Intellivision’s Amico wants to be a Nintendo-style “family console”
Recap: You might have missed it in amongst the AAA titles and studio acquisitions, but Intellivision’s presentation during E3 showed off the upcoming Amico as a very Nintendo-like “family console.” It looks pretty interesting, if unusual, for something shown off at E3.
Nestled in-between Microsoft handing out new Xbox Game Pass titles like candy and Nintendo’s time-tweaking Breath of the Wild sequel, this year’s all-digital E3 managed to find 10 minutes to talk about the Intellivision Amico, a home console featuring mostly 2D and 2.5D arcade-like games and seemingly aimed at the family-friendly market that has been the home turf of Nintendo’s consoles for decades.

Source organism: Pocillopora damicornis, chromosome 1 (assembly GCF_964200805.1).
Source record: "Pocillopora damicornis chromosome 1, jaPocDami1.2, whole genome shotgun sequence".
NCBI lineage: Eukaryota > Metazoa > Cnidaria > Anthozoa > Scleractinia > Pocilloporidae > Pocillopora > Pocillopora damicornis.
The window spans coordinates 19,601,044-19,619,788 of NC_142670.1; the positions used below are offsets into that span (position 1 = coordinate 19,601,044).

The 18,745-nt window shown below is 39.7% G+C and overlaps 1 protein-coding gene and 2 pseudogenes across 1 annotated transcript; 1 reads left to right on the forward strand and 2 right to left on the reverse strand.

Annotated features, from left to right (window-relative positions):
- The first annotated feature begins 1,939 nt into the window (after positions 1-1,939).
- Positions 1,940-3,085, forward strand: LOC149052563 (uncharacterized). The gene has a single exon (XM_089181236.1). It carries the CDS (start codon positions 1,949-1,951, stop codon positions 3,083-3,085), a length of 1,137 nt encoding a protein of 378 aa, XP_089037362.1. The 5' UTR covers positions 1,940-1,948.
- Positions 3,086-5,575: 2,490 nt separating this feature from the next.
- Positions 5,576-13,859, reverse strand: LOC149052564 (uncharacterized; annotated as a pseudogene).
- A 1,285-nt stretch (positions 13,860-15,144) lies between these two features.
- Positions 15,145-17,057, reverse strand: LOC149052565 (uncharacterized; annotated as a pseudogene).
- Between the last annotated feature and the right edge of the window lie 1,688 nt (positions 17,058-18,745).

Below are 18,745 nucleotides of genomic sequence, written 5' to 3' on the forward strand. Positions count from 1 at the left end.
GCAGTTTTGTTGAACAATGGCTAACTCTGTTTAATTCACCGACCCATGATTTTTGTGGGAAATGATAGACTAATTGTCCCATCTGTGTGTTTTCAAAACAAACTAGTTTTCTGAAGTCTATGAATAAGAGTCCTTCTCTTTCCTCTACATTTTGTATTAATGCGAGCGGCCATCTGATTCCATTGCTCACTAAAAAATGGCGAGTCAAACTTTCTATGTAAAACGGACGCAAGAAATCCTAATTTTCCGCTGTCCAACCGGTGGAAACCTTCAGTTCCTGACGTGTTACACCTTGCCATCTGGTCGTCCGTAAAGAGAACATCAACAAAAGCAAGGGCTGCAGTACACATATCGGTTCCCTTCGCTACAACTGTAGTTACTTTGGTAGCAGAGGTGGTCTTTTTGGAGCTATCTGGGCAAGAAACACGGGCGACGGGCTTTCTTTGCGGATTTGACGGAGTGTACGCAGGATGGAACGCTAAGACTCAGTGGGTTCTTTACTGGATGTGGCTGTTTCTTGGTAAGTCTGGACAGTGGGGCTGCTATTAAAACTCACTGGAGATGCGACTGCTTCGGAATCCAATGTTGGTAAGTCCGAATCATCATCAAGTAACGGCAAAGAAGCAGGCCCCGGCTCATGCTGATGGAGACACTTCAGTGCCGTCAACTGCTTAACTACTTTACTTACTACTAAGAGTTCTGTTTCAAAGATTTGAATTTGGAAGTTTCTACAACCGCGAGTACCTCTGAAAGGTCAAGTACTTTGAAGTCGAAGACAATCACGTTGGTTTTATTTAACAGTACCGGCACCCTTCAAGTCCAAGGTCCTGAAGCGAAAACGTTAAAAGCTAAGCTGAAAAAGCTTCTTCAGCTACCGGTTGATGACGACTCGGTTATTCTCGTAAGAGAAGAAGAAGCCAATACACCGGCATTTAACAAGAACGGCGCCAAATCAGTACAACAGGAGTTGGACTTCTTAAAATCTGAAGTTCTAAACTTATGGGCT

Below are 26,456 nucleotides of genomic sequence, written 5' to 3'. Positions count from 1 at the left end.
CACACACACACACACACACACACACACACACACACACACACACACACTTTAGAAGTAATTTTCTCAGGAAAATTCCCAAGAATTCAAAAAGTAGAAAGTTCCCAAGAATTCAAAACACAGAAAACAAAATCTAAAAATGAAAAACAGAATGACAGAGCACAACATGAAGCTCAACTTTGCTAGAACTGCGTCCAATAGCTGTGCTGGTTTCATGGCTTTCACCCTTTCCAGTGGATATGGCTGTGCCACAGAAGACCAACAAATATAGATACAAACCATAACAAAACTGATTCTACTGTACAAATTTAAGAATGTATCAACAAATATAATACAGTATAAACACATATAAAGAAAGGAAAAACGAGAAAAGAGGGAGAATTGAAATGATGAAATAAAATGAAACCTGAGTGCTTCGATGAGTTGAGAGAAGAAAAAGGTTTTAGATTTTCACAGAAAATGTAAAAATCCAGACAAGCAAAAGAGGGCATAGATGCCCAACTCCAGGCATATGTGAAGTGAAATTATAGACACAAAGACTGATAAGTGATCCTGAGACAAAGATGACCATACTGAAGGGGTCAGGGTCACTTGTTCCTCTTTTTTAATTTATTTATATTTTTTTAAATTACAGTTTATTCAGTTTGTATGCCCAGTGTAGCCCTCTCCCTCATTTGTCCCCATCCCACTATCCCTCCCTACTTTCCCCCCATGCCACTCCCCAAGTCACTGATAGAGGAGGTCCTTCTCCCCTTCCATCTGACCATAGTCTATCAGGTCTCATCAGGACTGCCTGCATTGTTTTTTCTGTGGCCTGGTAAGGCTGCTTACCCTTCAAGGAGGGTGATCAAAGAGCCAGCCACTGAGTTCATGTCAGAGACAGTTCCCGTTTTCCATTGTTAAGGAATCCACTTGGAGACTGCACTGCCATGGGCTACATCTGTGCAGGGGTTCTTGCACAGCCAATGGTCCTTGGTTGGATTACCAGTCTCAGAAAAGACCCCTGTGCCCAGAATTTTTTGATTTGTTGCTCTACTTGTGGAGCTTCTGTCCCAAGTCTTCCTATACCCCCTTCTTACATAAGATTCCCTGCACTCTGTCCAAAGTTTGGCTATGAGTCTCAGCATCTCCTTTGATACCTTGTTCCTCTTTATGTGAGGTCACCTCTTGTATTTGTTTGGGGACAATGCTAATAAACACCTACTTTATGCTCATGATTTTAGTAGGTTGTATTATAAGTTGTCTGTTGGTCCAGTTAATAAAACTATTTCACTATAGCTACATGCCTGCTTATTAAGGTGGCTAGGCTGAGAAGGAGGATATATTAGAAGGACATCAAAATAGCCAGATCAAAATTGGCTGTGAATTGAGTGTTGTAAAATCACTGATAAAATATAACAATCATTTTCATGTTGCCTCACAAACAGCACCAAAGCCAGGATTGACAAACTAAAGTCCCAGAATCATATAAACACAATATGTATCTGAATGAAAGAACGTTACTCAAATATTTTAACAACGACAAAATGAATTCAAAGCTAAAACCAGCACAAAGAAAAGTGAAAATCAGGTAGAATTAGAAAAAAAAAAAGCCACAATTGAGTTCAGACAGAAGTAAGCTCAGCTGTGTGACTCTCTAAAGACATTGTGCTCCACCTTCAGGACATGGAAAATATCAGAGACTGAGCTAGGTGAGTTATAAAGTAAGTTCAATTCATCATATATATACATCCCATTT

Possibly the most interesting feature of the Amico are the controllers; the console comes with two of them, styled after those of the original Intellivision console, albeit with a small touchscreen replacing the numerical keypad, and with the presentation emphasizing the uses of each player having their own separate screen.
The controllers are also equipped with motion controls akin to those of the Wii remote and Switch Joy-Cons, and the console can link smartphones to get more players involved.
There’s not much to say about the console itself, beyond its indent at the top for holding and charging its controllers, although its RFID capability was pointed to as a selling point for contactless-payment-like loading of gift cards. Beyond that, there’s also the inclusion of interactive lights in both the base console and controllers, a little puzzling given the focus on the family market; the Amico’s likely to go to children or grandparents, rather than the core gamer audience that tend to appreciate flashy LEDs in their peripherals the most.